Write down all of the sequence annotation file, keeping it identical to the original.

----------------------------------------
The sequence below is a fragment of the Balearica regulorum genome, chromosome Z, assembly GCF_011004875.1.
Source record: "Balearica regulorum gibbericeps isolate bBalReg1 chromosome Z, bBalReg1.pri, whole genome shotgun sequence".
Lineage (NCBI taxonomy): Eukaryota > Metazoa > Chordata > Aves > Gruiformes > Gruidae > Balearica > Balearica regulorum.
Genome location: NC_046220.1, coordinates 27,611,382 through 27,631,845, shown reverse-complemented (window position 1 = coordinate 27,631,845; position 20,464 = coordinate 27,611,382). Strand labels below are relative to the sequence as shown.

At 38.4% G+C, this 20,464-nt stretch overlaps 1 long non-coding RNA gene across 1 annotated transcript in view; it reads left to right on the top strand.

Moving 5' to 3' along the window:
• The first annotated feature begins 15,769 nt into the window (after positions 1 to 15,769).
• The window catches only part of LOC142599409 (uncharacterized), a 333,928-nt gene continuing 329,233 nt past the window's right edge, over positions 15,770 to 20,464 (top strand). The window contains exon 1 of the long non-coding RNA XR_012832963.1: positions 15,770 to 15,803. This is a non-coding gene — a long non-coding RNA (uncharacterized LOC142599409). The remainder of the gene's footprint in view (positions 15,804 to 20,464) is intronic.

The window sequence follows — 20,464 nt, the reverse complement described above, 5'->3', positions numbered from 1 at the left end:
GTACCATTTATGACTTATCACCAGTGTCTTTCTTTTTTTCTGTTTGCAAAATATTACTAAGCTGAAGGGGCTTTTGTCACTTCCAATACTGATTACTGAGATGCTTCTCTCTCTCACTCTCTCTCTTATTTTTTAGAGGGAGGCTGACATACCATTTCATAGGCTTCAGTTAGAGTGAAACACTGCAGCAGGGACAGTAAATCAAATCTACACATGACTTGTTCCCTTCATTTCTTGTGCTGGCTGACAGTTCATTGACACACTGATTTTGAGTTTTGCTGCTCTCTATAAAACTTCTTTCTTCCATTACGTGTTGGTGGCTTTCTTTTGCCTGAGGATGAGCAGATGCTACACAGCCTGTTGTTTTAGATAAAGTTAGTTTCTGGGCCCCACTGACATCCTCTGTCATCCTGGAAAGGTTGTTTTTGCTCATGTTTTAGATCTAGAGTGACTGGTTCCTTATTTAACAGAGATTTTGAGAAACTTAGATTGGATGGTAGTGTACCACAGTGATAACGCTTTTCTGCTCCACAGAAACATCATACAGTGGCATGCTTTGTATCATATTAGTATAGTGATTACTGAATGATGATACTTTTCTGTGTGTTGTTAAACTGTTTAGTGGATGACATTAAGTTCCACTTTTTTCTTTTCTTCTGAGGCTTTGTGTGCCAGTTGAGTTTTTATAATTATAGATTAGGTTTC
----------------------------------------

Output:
The sequence below is a fragment of the Balearica regulorum genome, chromosome Z, assembly GCF_011004875.1.
Source record: "Balearica regulorum gibbericeps isolate bBalReg1 chromosome Z, bBalReg1.pri, whole genome shotgun sequence".
Lineage (NCBI taxonomy): Eukaryota > Metazoa > Chordata > Aves > Gruiformes > Gruidae > Balearica > Balearica regulorum.
Genome location: NC_046220.1, coordinates 27,611,382 through 27,631,845, shown reverse-complemented (window position 1 = coordinate 27,631,845; position 20,464 = coordinate 27,611,382). Strand labels below are relative to the sequence as shown.

At 38.4% G+C, this 20,464-nt stretch overlaps 1 long non-coding RNA gene across 1 annotated transcript in view; it reads left to right on the top strand.

Moving 5' to 3' along the window:
• The first annotated feature begins 15,769 nt into the window (after positions 1 to 15,769).
• The window catches only part of LOC142599409 (uncharacterized), a 333,928-nt gene continuing 329,233 nt past the window's right edge, over positions 15,770 to 20,464 (top strand). The window contains exon 1 of the long non-coding RNA XR_012832963.1: positions 15,770 to 15,803. This is a non-coding gene — a long non-coding RNA (uncharacterized LOC142599409). The remainder of the gene's footprint in view (positions 15,804 to 20,464) is intronic.

The window sequence follows — 20,464 nt, the reverse complement described above, 5'->3', positions numbered from 1 at the left end:
GTACCATTTATGACTTATCACCAGTGTCTTTCTTTTTTTCTGTTTGCAAAATATTACTAAGCTGAAGGGGCTTTTGTCACTTCCAATACTGATTACTGAGATGCTTCTCTCTCTCACTCTCTCTCTTATTTTTTAGAGGGAGGCTGACATACCATTTCATAGGCTTCAGTTAGAGTGAAACACTGCAGCAGGGACAGTAAATCAAATCTACACATGACTTGTTCCCTTCATTTCTTGTGCTGGCTGACAGTTCATTGACACACTGATTTTGAGTTTTGCTGCTCTCTATAAAACTTCTTTCTTCCATTACGTGTTGGTGGCTTTCTTTTGCCTGAGGATGAGCAGATGCTACACAGCCTGTTGTTTTAGATAAAGTTAGTTTCTGGGCCCCACTGACATCCTCTGTCATCCTGGAAAGGTTGTTTTTGCTCATGTTTTAGATCTAGAGTGACTGGTTCCTTATTTAACAGAGATTTTGAGAAACTTAGATTGGATGGTAGTGTACCACAGTGATAACGCTTTTCTGCTCCACAGAAACATCATACAGTGGCATGCTTTGTATCATATTAGTATAGTGATTACTGAATGATGATACTTTTCTGTGTGTTGTTAAACTGTTTAGTGGATGACATTAAGTTCCACTTTTTTCTTTTCTTCTGAGGCTTTGTGTGCCAGTTGAGTTTTTATAATTATAGATTAGGTTTC